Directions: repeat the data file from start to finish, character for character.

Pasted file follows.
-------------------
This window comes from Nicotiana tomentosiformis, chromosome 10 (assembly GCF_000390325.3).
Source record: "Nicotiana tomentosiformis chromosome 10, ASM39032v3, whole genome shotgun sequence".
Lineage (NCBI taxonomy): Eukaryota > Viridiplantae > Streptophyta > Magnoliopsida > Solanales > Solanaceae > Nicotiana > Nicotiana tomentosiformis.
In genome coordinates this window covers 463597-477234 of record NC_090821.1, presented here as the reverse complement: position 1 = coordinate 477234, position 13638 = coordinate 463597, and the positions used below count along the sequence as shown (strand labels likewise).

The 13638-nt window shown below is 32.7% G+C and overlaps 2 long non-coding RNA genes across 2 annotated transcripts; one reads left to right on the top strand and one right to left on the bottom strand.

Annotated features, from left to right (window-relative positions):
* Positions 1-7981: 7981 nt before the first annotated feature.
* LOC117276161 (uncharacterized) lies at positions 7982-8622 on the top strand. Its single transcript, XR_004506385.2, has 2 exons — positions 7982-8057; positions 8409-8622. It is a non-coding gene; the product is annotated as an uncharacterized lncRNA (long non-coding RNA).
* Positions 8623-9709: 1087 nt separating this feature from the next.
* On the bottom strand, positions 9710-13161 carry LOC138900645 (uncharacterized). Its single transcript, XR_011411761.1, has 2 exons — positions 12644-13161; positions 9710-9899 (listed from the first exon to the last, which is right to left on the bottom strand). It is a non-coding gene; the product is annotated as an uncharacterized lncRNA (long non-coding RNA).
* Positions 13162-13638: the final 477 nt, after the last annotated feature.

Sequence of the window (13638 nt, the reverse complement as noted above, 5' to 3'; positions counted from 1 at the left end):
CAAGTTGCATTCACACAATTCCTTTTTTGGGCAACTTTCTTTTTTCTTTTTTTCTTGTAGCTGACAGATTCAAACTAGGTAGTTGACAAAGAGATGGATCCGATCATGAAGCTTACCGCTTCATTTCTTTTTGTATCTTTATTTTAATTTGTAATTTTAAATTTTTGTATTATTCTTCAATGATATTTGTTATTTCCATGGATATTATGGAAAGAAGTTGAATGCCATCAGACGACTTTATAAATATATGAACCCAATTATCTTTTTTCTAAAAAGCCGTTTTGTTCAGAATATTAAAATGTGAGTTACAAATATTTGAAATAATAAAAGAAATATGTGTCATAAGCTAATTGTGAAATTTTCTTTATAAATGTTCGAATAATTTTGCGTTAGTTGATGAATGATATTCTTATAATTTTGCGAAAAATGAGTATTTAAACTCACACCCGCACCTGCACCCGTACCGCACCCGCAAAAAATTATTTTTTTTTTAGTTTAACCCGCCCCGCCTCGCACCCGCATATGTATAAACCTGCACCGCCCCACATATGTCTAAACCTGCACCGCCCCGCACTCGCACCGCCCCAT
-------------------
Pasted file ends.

This window comes from Nicotiana tomentosiformis, chromosome 10 (assembly GCF_000390325.3).
Source record: "Nicotiana tomentosiformis chromosome 10, ASM39032v3, whole genome shotgun sequence".
Lineage (NCBI taxonomy): Eukaryota > Viridiplantae > Streptophyta > Magnoliopsida > Solanales > Solanaceae > Nicotiana > Nicotiana tomentosiformis.
In genome coordinates this window covers 463597-477234 of record NC_090821.1, presented here as the reverse complement: position 1 = coordinate 477234, position 13638 = coordinate 463597, and the positions used below count along the sequence as shown (strand labels likewise).

The 13638-nt window shown below is 32.7% G+C and overlaps 2 long non-coding RNA genes across 2 annotated transcripts; one reads left to right on the top strand and one right to left on the bottom strand.

Annotated features, from left to right (window-relative positions):
* Positions 1-7981: 7981 nt before the first annotated feature.
* LOC117276161 (uncharacterized) lies at positions 7982-8622 on the top strand. Its single transcript, XR_004506385.2, has 2 exons — positions 7982-8057; positions 8409-8622. It is a non-coding gene; the product is annotated as an uncharacterized lncRNA (long non-coding RNA).
* Positions 8623-9709: 1087 nt separating this feature from the next.
* On the bottom strand, positions 9710-13161 carry LOC138900645 (uncharacterized). Its single transcript, XR_011411761.1, has 2 exons — positions 12644-13161; positions 9710-9899 (listed from the first exon to the last, which is right to left on the bottom strand). It is a non-coding gene; the product is annotated as an uncharacterized lncRNA (long non-coding RNA).
* Positions 13162-13638: the final 477 nt, after the last annotated feature.

Sequence of the window (13638 nt, the reverse complement as noted above, 5' to 3'; positions counted from 1 at the left end):
CAAGTTGCATTCACACAATTCCTTTTTTGGGCAACTTTCTTTTTTCTTTTTTTCTTGTAGCTGACAGATTCAAACTAGGTAGTTGACAAAGAGATGGATCCGATCATGAAGCTTACCGCTTCATTTCTTTTTGTATCTTTATTTTAATTTGTAATTTTAAATTTTTGTATTATTCTTCAATGATATTTGTTATTTCCATGGATATTATGGAAAGAAGTTGAATGCCATCAGACGACTTTATAAATATATGAACCCAATTATCTTTTTTCTAAAAAGCCGTTTTGTTCAGAATATTAAAATGTGAGTTACAAATATTTGAAATAATAAAAGAAATATGTGTCATAAGCTAATTGTGAAATTTTCTTTATAAATGTTCGAATAATTTTGCGTTAGTTGATGAATGATATTCTTATAATTTTGCGAAAAATGAGTATTTAAACTCACACCCGCACCTGCACCCGTACCGCACCCGCAAAAAATTATTTTTTTTTTAGTTTAACCCGCCCCGCCTCGCACCCGCATATGTATAAACCTGCACCGCCCCACATATGTCTAAACCTGCACCGCCCCGCACTCGCACCGCCCCAT